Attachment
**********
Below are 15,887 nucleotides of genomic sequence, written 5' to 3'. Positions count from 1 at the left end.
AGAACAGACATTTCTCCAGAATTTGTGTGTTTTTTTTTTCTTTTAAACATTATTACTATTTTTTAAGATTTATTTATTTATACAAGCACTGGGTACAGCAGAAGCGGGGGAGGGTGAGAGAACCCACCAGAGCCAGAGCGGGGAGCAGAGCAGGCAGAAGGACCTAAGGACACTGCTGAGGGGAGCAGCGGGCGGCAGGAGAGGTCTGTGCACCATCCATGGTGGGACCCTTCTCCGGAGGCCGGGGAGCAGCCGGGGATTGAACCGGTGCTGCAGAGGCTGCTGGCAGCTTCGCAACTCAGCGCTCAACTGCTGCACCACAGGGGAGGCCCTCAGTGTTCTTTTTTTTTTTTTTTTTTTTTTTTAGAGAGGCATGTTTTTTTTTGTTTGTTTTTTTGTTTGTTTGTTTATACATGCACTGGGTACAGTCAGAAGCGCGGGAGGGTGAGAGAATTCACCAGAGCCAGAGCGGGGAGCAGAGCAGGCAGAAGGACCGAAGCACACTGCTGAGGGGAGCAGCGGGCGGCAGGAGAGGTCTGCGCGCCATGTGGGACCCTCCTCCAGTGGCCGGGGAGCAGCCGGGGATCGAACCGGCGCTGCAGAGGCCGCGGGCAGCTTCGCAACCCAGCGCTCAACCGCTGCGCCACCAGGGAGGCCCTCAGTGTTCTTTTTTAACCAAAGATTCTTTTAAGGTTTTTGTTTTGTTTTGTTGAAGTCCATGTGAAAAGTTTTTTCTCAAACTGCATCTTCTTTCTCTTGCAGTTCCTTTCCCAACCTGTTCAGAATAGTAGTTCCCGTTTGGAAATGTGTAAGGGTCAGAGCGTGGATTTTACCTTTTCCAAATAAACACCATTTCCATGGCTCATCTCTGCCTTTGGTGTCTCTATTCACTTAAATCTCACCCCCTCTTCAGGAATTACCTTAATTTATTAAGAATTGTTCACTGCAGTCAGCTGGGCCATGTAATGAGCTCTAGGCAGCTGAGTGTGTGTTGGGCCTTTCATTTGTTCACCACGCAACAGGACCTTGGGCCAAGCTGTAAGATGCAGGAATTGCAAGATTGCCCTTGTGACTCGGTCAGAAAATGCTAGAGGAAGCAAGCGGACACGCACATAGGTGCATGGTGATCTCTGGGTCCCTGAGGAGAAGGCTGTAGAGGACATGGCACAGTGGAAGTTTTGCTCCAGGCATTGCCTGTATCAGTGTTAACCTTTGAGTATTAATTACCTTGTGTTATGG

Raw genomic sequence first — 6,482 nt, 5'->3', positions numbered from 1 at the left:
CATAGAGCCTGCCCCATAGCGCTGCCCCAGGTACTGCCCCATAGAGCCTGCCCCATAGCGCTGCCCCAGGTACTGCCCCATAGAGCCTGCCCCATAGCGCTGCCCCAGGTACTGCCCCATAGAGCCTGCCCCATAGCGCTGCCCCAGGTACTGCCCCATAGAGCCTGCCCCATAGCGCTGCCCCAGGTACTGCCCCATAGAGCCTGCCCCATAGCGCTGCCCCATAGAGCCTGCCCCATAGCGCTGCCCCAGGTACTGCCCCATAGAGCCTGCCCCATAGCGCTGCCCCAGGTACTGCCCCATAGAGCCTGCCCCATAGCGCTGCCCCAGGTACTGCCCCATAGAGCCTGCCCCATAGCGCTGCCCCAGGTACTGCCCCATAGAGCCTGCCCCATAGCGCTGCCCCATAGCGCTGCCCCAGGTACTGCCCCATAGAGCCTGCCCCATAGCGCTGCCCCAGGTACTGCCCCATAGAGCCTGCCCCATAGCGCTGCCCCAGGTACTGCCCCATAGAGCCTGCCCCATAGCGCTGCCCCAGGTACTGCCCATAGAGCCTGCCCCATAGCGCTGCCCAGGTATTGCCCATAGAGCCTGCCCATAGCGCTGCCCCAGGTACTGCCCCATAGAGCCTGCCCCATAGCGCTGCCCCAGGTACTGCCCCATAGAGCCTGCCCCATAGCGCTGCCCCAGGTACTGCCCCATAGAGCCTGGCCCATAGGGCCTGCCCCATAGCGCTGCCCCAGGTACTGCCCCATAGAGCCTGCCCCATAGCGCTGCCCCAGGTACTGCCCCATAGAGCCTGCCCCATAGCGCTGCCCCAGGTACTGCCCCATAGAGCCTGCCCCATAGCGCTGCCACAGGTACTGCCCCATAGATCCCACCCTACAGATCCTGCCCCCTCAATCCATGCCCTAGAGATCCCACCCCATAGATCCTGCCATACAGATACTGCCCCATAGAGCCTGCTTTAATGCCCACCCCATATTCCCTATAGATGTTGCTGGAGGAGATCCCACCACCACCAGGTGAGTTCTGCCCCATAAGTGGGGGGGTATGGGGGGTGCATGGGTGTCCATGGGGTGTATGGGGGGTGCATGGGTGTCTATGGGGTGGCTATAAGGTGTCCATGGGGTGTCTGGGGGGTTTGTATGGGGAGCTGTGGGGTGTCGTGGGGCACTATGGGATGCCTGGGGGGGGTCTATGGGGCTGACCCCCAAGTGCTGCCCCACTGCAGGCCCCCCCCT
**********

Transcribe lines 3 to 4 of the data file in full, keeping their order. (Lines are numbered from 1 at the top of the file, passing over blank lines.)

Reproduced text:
Raw genomic sequence first — 6,482 nt, 5'->3', positions numbered from 1 at the left:
CATAGAGCCTGCCCCATAGCGCTGCCCCAGGTACTGCCCCATAGAGCCTGCCCCATAGCGCTGCCCCAGGTACTGCCCCATAGAGCCTGCCCCATAGCGCTGCCCCAGGTACTGCCCCATAGAGCCTGCCCCATAGCGCTGCCCCAGGTACTGCCCCATAGAGCCTGCCCCATAGCGCTGCCCCAGGTACTGCCCCATAGAGCCTGCCCCATAGCGCTGCCCCATAGAGCCTGCCCCATAGCGCTGCCCCAGGTACTGCCCCATAGAGCCTGCCCCATAGCGCTGCCCCAGGTACTGCCCCATAGAGCCTGCCCCATAGCGCTGCCCCAGGTACTGCCCCATAGAGCCTGCCCCATAGCGCTGCCCCAGGTACTGCCCCATAGAGCCTGCCCCATAGCGCTGCCCCATAGCGCTGCCCCAGGTACTGCCCCATAGAGCCTGCCCCATAGCGCTGCCCCAGGTACTGCCCCATAGAGCCTGCCCCATAGCGCTGCCCCAGGTACTGCCCCATAGAGCCTGCCCCATAGCGCTGCCCCAGGTACTGCCCATAGAGCCTGCCCCATAGCGCTGCCCAGGTATTGCCCATAGAGCCTGCCCATAGCGCTGCCCCAGGTACTGCCCCATAGAGCCTGCCCCATAGCGCTGCCCCAGGTACTGCCCCATAGAGCCTGCCCCATAGCGCTGCCCCAGGTACTGCCCCATAGAGCCTGGCCCATAGGGCCTGCCCCATAGCGCTGCCCCAGGTACTGCCCCATAGAGCCTGCCCCATAGCGCTGCCCCAGGTACTGCCCCATAGAGCCTGCCCCATAGCGCTGCCCCAGGTACTGCCCCATAGAGCCTGCCCCATAGCGCTGCCACAGGTACTGCCCCATAGATCCCACCCTACAGATCCTGCCCCCTCAATCCATGCCCTAGAGATCCCACCCCATAGATCCTGCCATACAGATACTGCCCCATAGAGCCTGCTTTAATGCCCACCCCATATTCCCTATAGATGTTGCTGGAGGAGATCCCACCACCACCAGGTGAGTTCTGCCCCATAAGTGGGGGGGTATGGGGGGTGCATGGGTGTCCATGGGGTGTATGGGGGGTGCATGGGTGTCTATGGGGTGGCTATAAGGTGTCCATGGGGTGTCTGGGGGGTTTGTATGGGGAGCTGTGGGGTGTCGTGGGGCACTATGGGATGCCTGGGGGGGGTCTATGGGGCTGACCCCCAAGTGCTGCCCCACTGCAGGCCCCCCCCT